Complement deposition on erythrocytes, hemolysis, and anemia recurred in all responders ∼3 to 4 weeks after the last dose of sutimlimab.28 All 6 responders without concurrent lymphoma or mixed AIHA were enrolled in a named patient program to prove causality by serial treatments in a series of N-of-1 trials. Re-exposure to sutimlimab recapitulated the immediate onset of effect (supplemental Table 1; supplemental Figure 2) and the rapid and complete inhibition of hemolysis in all patients. The fall in hemoglobin level upon each drug withdrawal indicated that seasonal variations played no role in the improvement of the anemia. All 6 patients remained transfusion-free while undergoing treatment (up to 18 months). Two patients discontinued the named patient program, one because she was diagnosed as having a massive gynecologic tumor requiring radiation therapy of the pelvis, and the other patient because she had to care for her husband with Alzheimer disease. Both have again become transfusion-dependent, requiring transfusion support approximately every other week.

Alternative doses and dose regimens were explored in the named patient program because pharmacokinetic analyses showed that weekly 60-mg/kg doses resulted in increasing trough levels of sutimlimab, suggesting accumulation of the drug. Lower doses administered at 14-day intervals led to breakthrough hemolysis due to inadequate trough concentrations <20 µg/mL, which was accompanied by restoration of CH50 levels. An increase of the dose to 65 mg/kg or a fixed dose of 5.5 g every other week prevented further breakthrough events. All 6 patients achieved normal hemoglobin levels (>12 g/dL) after sutimlimab treatment. Longer observation periods suggested that some of these patients will continue to have a hemoglobin level >12 g/dL, whereas others may have hemoglobin values ∼11 g/dL.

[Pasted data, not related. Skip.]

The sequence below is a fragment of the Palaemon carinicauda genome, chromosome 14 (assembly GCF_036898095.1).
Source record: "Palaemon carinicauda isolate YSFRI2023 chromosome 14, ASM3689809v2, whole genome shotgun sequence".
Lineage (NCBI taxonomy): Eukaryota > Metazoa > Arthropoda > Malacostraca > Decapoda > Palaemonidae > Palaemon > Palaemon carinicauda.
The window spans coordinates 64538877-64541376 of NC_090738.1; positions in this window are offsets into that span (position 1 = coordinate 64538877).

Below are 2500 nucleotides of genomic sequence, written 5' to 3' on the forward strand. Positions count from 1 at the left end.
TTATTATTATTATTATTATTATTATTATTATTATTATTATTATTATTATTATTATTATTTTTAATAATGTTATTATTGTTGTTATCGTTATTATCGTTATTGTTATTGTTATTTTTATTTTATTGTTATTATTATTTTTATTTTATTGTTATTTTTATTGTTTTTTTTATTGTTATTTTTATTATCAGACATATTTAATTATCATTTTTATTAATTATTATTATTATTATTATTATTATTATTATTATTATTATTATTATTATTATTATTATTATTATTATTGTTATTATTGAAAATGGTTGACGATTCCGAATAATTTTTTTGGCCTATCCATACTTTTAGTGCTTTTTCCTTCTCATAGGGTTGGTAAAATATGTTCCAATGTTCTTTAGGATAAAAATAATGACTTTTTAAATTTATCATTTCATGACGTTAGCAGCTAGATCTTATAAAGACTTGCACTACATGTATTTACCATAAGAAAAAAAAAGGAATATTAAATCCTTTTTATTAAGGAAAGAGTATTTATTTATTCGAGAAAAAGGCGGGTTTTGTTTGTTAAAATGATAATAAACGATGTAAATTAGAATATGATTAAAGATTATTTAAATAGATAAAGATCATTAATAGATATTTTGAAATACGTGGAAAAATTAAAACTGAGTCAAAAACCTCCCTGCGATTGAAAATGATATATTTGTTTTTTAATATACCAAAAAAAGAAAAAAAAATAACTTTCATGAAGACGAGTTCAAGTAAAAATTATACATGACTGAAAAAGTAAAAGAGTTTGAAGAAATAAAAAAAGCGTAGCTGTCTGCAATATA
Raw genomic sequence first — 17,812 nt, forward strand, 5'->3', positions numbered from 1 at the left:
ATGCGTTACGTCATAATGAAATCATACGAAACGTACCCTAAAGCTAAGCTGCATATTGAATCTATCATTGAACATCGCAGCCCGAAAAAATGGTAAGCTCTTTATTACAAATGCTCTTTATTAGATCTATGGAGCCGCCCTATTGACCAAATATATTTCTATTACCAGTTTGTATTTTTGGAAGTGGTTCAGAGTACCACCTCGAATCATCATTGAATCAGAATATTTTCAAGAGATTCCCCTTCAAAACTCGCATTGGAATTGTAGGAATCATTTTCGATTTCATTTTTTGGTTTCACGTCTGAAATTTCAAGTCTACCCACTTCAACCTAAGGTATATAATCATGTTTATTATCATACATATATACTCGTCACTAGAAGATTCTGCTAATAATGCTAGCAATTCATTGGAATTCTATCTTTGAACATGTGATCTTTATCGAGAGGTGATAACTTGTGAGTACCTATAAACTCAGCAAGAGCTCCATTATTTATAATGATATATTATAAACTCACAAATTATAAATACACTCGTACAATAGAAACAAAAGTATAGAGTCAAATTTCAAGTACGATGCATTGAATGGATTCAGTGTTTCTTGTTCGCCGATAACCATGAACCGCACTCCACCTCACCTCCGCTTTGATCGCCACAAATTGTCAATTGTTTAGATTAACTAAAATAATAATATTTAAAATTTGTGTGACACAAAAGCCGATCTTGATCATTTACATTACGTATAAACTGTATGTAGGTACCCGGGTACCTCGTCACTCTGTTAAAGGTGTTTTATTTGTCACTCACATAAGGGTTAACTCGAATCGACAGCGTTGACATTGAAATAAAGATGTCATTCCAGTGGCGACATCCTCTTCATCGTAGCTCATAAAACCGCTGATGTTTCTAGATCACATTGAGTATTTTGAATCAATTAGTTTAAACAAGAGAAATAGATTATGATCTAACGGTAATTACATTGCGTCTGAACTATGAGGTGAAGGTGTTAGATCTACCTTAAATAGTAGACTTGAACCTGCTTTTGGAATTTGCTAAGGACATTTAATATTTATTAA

All infusions were given over 1 hour and were well tolerated without premedication and without relevant drug-related adverse effects. There were few adverse events during the trial; all were mild or moderate and considered unrelated or unlikely related to the study drug (supplemental Table 2). One unrelated serious adverse event occurred in a patient who was hospitalized for elective pain treatment of a new vertebral fracture (in addition to preexisting ones), which was attributed to long-term steroid therapy. Pruritus and exanthema occurred in another patient but was transient despite continuing sutimlimab re-exposure.


In this first-in-human trial, blockade of C1s by the mAb sutimlimab rapidly halted hemolysis, corrected anemia, and precluded the need for transfusions in patients with cold agglutinin disease. Based on these data, sutimlimab was granted breakthrough therapy designation by the US Food and Drug Administration for the treatment of this condition.

Sutimlimab exposure and maximal concentrations in the patients with cold agglutinin disease were only 10% to 15% lower than in young healthy volunteers,29 indicating that the higher systemic turnover of complement in cold agglutinin disease does not have a major impact on pharmacokinetic variables. Pharmacokinetic modeling in normal volunteers showed a steep concentration–effect relationship for the inhibition of classical pathway activity, reaching >90% inhibition at sutimlimab concentrations of ∼15.5 µg/mL. Accordingly, bilirubin levels were, in general, normal when plasma concentrations exceeded that threshold in patients with cold agglutinin disease (Figure 4).

As expected, sutimlimab reduced CH50 levels, a pharmacodynamic marker of its activity, which reflected the presence of active drug concentrations, particularly in those patients who had high baseline levels. In contrast, baseline CH50 levels and C1q were already low in patients with cold agglutinin disease with concurrent lymphoma, consistent with low complement activity in patients with lymphatic malignancies.30 A larger study is needed to determine whether low C1q may be a useful marker to predict limited response. Furthermore, baseline levels of C4, the first substrate cleaved following activation of C1s, were low in patients with cold agglutinin disease, owing to cold agglutinin–mediated classical pathway consumption.6,12 Blockade of C1s by sutimlimab increased circulating levels of C4 several-fold in patients, providing an in vivo readout of sutimlimab activity (Figure 2). Finally, sutimlimab treatment decreased the percentage of C3d-positive erythrocytes in the circulation of patients, which corresponded to the rapid and substantial rise in hemoglobin levels.